New York—The New York Fed today released a new interactive tool that provides data on the state of the housing market recovery in New York, New Jersey and Connecticut.
The new Housing Market Recovery webpage provides a series of interactive visuals to display where and to what extent home prices have recovered, and highlights the effect on home equity and home affordability. For example, in one map, users can compare county-level median home prices in 2012 to prices in previous years. Another chart, meanwhile, compares home price indexes for select parts of the region relative to the national home price peak in 2006.
The Housing Market Recovery tool is part of the New York Fed’s continued commitment to provide policymakers, the public and other stakeholders useful information about the region.
The data show considerable variation across regional counties. For example:
- Median home prices have come back to peak levels in 35 percent of counties, mainly in upstate New York.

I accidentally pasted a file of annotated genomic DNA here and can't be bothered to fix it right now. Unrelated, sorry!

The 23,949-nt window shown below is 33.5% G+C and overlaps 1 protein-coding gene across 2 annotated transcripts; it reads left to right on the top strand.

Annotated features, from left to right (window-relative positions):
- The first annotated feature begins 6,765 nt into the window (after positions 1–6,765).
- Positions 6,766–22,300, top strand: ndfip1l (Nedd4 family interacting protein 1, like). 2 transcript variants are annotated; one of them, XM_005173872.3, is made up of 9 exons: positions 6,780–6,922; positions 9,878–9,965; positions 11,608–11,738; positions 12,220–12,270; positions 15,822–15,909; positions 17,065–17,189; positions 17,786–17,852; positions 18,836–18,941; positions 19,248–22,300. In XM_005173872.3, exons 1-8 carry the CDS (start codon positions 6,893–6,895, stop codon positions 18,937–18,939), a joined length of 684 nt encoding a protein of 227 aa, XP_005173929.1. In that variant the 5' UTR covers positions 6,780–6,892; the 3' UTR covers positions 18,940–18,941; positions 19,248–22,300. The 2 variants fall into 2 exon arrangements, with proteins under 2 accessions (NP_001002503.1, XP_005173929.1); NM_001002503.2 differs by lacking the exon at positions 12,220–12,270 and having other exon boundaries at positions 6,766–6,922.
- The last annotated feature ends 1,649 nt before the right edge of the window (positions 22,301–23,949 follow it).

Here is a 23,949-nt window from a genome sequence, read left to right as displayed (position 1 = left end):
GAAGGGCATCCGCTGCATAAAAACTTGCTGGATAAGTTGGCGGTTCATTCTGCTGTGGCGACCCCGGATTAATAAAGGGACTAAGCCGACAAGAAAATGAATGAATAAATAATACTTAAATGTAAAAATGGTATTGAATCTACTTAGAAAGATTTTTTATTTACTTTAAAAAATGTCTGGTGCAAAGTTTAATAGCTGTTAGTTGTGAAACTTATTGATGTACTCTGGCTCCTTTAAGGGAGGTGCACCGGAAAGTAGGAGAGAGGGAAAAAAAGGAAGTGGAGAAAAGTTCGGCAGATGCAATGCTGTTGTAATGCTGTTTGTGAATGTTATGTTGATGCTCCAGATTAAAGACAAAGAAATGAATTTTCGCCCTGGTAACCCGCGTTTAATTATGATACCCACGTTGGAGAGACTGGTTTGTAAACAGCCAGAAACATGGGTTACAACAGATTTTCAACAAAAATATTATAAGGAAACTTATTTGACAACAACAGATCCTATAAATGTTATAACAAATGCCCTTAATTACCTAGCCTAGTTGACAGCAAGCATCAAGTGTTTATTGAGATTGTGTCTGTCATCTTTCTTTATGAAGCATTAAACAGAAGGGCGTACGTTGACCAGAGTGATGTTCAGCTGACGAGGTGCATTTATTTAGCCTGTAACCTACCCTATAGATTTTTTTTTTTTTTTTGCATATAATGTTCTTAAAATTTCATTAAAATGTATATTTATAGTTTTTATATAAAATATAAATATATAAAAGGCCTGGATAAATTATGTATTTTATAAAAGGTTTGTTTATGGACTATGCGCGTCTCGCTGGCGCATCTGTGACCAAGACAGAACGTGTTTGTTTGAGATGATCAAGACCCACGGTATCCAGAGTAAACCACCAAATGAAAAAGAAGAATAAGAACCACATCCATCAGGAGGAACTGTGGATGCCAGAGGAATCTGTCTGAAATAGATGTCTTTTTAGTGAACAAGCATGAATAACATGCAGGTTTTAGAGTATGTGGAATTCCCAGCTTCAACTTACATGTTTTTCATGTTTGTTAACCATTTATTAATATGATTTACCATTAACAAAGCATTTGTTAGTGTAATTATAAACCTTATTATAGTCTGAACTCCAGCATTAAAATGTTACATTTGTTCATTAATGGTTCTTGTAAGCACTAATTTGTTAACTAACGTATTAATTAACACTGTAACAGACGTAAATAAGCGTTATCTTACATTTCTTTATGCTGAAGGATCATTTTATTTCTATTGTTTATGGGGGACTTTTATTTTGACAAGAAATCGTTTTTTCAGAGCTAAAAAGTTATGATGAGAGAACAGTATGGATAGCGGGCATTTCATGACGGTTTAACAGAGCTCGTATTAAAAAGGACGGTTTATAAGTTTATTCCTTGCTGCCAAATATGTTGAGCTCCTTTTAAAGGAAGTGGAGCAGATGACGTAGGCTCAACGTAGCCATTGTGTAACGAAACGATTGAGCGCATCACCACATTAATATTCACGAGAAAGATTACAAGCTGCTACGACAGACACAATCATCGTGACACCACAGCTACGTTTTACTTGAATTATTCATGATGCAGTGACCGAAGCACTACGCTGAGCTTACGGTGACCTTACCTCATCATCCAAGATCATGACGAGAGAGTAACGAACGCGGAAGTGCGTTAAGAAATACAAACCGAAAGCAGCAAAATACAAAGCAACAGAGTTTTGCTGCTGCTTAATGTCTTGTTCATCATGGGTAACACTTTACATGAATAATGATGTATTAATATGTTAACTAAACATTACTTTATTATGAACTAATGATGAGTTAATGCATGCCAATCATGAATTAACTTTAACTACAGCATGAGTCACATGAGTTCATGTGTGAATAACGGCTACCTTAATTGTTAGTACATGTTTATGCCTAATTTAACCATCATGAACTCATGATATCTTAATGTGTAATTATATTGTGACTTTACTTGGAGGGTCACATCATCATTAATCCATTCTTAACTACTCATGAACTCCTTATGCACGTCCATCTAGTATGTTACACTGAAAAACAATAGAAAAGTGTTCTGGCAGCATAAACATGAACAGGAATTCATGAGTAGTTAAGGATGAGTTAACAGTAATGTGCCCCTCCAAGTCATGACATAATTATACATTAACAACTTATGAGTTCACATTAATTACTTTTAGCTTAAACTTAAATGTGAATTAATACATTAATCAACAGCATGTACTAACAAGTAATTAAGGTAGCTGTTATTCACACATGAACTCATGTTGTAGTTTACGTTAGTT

- As of September, 82 percent of the region’s counties have experienced a rise in home prices during 2012 suggesting that local markets may have bottomed.
- Affordability may have increased across the region, as evidenced by the increase in the number of counties in which the median household could afford a median-priced home.
- Brooklyn and Manhattan home price indexes, both including and excluding distressed sales, were above their 2006 level, while Bronx, Queens and Staten Island indexes remained below.
- Home price indexes in all New Jersey and Connecticut counties remain below levels reached in 2006.
The tool will be updated as more information becomes available.
Housing Market Recovery in the Region »
About Regional & Community Outreach at the New York Fed
The Federal Reserve Bank of New York regional outreach mission is to promote sustained economic vitality by leveraging the Bank's strengths to benefit the people in the District. The New York Fed is also active in maintaining connections with the District’s people and key communities in order to inform Bank policy decisions and build support for sound monetary and regulatory policy.